Agency Affected: Department of State

  2. Status: Closed - Implemented

    Comments: Department of State has updated its guidance on human rights vetting of foreign military personnel receiving U.S.-training, which is posted on its intranet web site. The guidance defines the role of points of contact at posts to coordinate human rights vetting and the role of State's regional bureaus and desk officers to verify that vetting has taken place. In addition, a State official stated that the department is developing a worldwide vetting database that will automatically record every training candidate vetting transaction, thereby eliminating the recurring problem of lack of vetting records. The prototype of this database will be tested in October 2008. The department hopes to have the new system in place worldwide by the end of FY 2009. According to State, the new vetting system will make monitoring of the vetting process by regional bureaus and DRL a simple matter of logging on to the new database, which eliminated the need for posts to report results of vetting to main State.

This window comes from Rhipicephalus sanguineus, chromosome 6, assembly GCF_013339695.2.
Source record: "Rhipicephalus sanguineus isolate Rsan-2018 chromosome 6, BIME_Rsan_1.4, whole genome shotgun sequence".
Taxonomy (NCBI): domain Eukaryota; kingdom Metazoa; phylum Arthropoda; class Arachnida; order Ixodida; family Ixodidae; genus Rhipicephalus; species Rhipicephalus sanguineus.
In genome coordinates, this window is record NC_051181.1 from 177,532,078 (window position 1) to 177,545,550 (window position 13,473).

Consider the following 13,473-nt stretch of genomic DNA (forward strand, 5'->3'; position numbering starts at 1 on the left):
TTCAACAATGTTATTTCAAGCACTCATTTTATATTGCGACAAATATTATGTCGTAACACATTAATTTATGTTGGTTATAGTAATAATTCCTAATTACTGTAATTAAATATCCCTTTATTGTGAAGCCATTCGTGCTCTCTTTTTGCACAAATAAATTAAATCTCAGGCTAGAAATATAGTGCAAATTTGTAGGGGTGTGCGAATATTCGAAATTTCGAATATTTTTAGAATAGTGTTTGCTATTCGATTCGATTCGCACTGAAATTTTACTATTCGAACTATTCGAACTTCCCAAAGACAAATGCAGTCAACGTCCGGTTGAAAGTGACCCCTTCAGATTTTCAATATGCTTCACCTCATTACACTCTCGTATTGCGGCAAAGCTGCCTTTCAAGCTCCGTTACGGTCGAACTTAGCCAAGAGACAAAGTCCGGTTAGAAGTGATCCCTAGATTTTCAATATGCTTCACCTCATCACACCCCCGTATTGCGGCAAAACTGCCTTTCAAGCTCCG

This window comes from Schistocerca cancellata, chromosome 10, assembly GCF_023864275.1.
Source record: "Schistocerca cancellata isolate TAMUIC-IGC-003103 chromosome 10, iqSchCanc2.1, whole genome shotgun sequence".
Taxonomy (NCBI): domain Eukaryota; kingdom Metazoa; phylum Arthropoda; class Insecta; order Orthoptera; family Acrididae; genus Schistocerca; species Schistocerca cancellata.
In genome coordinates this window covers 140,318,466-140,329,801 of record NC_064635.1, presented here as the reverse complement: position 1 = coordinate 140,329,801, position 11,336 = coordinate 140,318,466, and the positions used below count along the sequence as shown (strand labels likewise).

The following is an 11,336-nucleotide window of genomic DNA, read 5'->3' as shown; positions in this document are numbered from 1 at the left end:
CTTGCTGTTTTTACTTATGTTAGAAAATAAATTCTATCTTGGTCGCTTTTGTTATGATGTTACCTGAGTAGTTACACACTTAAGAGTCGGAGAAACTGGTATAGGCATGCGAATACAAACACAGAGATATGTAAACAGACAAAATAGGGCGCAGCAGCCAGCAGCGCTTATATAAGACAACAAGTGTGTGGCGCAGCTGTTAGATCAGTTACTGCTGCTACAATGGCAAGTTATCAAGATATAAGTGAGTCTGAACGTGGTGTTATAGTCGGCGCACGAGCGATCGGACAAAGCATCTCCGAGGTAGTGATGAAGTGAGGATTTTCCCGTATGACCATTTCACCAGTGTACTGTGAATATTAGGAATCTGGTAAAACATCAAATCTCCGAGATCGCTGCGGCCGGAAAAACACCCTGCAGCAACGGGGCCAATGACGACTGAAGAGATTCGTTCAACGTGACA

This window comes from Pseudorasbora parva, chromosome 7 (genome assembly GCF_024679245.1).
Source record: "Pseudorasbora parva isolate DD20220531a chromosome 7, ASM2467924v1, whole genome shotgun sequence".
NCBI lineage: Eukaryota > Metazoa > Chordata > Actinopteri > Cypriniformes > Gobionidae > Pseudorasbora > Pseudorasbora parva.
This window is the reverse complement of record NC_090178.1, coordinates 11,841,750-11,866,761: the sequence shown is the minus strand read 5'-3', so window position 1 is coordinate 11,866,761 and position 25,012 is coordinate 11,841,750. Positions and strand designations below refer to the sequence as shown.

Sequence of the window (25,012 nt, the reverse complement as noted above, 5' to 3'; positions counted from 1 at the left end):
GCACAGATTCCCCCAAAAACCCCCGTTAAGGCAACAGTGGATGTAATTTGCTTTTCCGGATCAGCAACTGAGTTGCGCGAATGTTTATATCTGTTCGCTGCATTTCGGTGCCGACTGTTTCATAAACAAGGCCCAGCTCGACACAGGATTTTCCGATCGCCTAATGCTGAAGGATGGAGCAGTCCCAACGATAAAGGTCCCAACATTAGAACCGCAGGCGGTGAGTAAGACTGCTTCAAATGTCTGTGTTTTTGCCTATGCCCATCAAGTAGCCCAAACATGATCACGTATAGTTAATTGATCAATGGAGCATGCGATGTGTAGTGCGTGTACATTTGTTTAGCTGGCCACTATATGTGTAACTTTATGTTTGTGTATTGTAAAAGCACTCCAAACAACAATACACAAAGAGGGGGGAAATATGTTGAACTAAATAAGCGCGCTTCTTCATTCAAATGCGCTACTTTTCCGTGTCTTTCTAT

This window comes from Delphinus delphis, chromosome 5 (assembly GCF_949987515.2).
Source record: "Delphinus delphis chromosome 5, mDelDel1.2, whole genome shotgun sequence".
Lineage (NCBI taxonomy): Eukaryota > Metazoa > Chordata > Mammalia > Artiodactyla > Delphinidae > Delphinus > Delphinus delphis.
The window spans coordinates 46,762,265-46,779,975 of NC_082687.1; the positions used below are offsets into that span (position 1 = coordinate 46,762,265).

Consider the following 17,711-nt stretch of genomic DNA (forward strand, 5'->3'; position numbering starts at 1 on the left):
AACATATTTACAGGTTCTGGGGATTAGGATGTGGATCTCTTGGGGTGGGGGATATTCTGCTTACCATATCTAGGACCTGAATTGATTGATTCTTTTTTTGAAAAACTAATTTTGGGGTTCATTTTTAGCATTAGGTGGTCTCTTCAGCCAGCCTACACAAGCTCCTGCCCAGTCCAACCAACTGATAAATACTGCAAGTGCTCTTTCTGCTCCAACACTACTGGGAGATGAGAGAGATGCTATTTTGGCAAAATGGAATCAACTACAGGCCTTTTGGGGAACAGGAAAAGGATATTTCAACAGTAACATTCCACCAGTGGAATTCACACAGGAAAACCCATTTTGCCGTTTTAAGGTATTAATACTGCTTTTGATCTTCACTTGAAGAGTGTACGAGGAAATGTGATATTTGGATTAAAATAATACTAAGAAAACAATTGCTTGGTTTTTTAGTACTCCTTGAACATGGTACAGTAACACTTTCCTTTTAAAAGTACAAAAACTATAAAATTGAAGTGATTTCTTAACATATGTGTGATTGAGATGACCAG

Recommendation: To provide assurance that foreign candidates of U.S. security assistance programs comply with existing legislative restrictions and State policies on human rights, the Secretary of State, in consultation with the Secretary of Defense, should further strengthen the process of human rights vetting of foreign security forces by establishing a systematic monitoring mechanism that will ensure that State's vetting procedures are carried out at overseas posts. Specifically, posts should report the results of their monitoring efforts to a designated State headquarters unit to provide State with assurance of posts' compliance with its human rights vetting policy.

    Agency Affected: Department of State